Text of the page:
As Dorothy famously once said, “There is no place like home.” To her, the Kansas farmhouse where she resided was special. Despite the fairytale, her words ring true. Although people may spend time in numerous different locations, there will always be a special shelter for them to call home, and no other place like it. It may be an apartment, cabin, cottage, or house, but there is a distinctive feeling associated with a home.
A home is made of memories. I believe that the walls that surround you and the roof above you is filled with special moments. The windows, furniture, and even rooms can be a simple reminder of them. Whether it is a memory of making a cake with your grandma in the kitchen or doing a puzzle with your brother on the living room table, there are significant attributes to a home. These moments add comfort to the place and make it something to appreciate. They may be different for each person living there and have various contexts, but memories make a place a home.
In my life, homes have been an important aspect. My parents divorced somewhat early within my childhood, resulting in a tough and uneasy time. It felt as though everything was moving, and my life as I knew it was changing. Eventually, my mom settled into her house, and my dad into his, each with a new location. As I had grown up with one house, with my room painted a light purple, and a beautiful garden in the front yard, I knew it was my favorite place to call home. Since then, I have learned that my idea of my home would alter. It was no longer a necessity for me to live in the same place, or have the same paint on my walls, but instead, it was who else I was living with. Now that I had two houses, and was switching between living with each parent, I too settled into a new routine. The time that I had with each parent, memories were made, and each place began to feel like a new cherished home. My perspective shifted. I used to believe that I could only have one singular home, and nothing could amount to that same importance. Now, I know that that is not the case. Although the addresses changed, the people I lived with allowed the shelters to be called my homes.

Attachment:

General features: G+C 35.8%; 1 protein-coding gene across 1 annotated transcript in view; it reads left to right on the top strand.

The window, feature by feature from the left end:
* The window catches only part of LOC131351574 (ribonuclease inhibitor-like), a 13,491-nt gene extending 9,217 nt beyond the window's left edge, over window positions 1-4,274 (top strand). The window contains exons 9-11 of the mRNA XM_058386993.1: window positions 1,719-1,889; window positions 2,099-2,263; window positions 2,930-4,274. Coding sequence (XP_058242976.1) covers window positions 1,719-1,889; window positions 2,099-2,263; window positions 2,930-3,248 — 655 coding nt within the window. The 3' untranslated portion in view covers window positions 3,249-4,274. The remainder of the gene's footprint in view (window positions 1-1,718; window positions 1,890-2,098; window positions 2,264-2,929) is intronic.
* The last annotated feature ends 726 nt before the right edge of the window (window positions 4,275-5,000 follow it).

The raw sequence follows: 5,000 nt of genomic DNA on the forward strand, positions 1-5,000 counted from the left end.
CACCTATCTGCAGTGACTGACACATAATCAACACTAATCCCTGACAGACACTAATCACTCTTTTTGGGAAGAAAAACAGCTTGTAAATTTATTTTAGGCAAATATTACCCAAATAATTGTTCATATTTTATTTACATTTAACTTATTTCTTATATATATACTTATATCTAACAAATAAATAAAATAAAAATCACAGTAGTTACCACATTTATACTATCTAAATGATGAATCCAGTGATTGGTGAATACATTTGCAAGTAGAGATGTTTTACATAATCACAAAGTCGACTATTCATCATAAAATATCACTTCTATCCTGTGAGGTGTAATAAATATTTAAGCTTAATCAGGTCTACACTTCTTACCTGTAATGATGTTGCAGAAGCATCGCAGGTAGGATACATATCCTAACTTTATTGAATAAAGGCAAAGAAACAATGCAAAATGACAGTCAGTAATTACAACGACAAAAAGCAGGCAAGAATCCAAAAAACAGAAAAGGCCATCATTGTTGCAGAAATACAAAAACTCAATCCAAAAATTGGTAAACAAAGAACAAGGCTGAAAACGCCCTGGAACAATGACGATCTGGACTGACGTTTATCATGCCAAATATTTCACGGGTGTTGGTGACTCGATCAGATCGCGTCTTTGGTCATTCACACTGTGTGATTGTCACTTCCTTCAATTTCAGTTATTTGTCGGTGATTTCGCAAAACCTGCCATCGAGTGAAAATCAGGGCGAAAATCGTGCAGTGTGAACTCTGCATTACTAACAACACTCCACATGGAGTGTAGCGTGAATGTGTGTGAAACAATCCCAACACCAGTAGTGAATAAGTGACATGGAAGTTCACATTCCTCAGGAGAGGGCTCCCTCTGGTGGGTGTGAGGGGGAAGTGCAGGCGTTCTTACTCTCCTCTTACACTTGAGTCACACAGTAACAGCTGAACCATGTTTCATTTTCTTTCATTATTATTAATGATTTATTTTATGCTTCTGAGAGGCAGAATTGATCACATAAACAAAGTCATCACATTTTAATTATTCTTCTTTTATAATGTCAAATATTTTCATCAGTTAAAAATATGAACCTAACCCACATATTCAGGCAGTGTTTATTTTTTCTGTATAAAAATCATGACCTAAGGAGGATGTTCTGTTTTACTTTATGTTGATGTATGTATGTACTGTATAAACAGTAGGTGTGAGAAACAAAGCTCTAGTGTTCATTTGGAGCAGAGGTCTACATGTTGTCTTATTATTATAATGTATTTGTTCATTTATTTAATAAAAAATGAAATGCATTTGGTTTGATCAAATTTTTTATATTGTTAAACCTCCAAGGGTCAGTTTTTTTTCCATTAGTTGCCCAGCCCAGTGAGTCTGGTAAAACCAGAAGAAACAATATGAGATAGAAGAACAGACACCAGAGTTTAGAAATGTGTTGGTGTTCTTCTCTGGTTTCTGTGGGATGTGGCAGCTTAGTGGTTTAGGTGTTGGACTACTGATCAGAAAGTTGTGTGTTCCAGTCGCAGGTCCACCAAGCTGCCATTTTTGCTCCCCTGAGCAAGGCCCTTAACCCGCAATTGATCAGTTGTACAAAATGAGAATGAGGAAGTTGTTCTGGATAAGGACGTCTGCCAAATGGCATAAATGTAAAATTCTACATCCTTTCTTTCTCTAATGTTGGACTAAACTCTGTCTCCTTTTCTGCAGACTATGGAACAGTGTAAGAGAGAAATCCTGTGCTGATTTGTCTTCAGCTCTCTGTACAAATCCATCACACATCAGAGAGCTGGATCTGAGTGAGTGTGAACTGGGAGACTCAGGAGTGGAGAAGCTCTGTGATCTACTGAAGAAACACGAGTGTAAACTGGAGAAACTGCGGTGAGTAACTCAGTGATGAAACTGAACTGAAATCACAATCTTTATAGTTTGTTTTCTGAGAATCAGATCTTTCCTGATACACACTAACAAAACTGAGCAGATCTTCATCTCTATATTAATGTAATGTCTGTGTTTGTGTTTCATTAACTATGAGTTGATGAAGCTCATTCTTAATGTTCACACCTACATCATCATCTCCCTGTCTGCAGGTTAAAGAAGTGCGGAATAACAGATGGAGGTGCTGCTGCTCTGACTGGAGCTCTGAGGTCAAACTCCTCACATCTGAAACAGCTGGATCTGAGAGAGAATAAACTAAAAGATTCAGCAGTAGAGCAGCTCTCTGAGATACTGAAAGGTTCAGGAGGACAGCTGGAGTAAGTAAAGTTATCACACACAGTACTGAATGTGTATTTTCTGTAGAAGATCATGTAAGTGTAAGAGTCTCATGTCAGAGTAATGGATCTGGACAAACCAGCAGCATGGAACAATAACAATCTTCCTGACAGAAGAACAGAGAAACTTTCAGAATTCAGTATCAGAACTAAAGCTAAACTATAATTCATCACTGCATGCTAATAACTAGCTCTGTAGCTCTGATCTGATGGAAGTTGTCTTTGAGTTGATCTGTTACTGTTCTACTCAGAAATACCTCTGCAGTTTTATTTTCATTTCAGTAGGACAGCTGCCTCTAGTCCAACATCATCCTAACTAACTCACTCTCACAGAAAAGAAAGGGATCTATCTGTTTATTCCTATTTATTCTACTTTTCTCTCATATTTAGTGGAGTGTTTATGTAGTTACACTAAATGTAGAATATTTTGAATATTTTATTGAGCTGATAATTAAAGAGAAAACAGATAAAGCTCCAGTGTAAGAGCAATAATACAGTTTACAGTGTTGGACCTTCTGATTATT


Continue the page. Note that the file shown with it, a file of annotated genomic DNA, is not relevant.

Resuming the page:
Although life may not be as simple as following a yellow brick road, I understand that having a home is very special. It is not the shelter or location itself that categorizes a home, but it is the memories you make there and people that you share it with. When reminiscing about a residence, I recognize how the shelters I live in and where I spend my time, are important places. Ultimately, a home is a place of comfort, comprised of a special feeling each time you turn the doorknob and walk inside.